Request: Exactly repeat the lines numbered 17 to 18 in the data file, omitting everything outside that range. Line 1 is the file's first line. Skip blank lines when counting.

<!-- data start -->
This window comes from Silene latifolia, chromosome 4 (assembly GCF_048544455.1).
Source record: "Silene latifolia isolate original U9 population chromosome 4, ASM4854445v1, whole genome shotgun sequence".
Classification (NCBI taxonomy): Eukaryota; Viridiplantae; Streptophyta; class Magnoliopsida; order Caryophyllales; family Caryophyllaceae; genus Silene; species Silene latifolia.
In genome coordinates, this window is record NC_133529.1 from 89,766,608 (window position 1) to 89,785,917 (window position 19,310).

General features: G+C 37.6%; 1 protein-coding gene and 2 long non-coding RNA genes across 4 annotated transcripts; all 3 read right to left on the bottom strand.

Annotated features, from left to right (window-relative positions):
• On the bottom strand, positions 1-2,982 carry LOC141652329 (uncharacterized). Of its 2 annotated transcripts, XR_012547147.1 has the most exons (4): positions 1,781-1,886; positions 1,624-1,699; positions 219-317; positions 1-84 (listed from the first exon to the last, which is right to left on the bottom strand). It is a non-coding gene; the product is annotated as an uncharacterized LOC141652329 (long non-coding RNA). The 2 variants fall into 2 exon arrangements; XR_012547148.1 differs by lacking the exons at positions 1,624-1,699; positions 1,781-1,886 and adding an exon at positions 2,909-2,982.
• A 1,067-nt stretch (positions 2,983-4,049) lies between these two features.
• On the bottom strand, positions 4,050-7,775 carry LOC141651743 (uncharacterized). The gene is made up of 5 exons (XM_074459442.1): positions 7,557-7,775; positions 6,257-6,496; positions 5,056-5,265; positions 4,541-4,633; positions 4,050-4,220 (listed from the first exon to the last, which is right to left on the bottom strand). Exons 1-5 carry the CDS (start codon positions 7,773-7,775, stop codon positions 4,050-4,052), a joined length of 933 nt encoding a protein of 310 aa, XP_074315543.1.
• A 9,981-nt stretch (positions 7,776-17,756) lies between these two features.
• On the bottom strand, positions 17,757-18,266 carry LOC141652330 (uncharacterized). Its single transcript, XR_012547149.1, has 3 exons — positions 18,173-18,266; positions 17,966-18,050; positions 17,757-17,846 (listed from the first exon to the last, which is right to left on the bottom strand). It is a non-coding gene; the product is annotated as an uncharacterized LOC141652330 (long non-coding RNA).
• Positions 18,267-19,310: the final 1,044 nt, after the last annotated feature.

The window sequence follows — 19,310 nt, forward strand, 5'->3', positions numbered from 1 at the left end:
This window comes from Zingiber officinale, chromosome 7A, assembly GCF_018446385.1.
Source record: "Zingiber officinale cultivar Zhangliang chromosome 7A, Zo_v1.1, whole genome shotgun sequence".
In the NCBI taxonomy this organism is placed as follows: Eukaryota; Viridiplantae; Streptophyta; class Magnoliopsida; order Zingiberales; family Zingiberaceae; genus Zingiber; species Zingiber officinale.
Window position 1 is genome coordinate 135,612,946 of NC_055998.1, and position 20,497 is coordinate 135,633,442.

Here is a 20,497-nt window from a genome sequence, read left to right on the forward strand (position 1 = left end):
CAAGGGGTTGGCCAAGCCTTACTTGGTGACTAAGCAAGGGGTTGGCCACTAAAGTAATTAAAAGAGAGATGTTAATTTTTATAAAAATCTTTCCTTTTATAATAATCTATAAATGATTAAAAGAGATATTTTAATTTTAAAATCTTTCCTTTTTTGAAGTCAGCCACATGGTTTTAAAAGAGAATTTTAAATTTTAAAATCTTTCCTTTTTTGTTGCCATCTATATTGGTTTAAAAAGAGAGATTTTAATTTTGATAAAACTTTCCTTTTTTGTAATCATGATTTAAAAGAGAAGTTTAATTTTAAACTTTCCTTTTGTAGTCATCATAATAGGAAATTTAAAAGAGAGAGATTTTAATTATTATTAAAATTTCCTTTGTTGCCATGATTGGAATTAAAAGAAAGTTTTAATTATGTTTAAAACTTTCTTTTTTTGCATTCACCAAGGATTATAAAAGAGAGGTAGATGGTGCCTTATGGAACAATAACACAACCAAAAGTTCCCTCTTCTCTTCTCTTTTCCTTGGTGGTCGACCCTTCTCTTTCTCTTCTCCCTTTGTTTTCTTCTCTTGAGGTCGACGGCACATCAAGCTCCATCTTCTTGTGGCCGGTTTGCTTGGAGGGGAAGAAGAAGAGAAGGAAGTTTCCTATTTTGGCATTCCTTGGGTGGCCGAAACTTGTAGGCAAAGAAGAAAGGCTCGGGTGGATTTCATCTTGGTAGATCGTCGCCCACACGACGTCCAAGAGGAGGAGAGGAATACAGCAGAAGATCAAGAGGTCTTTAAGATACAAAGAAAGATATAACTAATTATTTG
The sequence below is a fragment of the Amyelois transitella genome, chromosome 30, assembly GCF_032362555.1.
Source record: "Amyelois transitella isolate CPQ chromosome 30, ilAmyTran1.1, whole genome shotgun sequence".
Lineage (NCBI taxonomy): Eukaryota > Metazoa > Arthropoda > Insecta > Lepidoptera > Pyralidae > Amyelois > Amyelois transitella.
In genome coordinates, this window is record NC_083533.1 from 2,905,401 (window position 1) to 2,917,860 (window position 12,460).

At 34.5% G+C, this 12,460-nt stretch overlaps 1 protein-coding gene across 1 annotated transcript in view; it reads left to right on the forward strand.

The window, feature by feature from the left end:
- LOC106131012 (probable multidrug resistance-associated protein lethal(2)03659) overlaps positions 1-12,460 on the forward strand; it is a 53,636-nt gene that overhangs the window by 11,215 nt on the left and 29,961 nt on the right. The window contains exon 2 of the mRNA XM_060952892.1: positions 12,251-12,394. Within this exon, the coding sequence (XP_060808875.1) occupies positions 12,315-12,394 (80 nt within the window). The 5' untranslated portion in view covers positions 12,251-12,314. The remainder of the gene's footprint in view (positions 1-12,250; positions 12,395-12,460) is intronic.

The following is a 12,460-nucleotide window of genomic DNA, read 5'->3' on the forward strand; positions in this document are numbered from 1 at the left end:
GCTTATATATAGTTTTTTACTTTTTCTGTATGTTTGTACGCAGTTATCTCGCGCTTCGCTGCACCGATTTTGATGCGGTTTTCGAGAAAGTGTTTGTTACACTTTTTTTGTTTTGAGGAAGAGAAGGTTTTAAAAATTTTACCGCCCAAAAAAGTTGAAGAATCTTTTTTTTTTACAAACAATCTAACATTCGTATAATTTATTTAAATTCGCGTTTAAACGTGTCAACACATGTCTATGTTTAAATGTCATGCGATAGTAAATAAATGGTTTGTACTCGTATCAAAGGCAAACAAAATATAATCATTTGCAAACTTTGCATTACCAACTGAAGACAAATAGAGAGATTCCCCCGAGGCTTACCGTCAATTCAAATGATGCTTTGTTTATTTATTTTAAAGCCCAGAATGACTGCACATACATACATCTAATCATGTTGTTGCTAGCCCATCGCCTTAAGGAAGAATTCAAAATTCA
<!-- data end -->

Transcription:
Window position 1 is genome coordinate 135,612,946 of NC_055998.1, and position 20,497 is coordinate 135,633,442.

Here is a 20,497-nt window from a genome sequence, read left to right on the forward strand (position 1 = left end):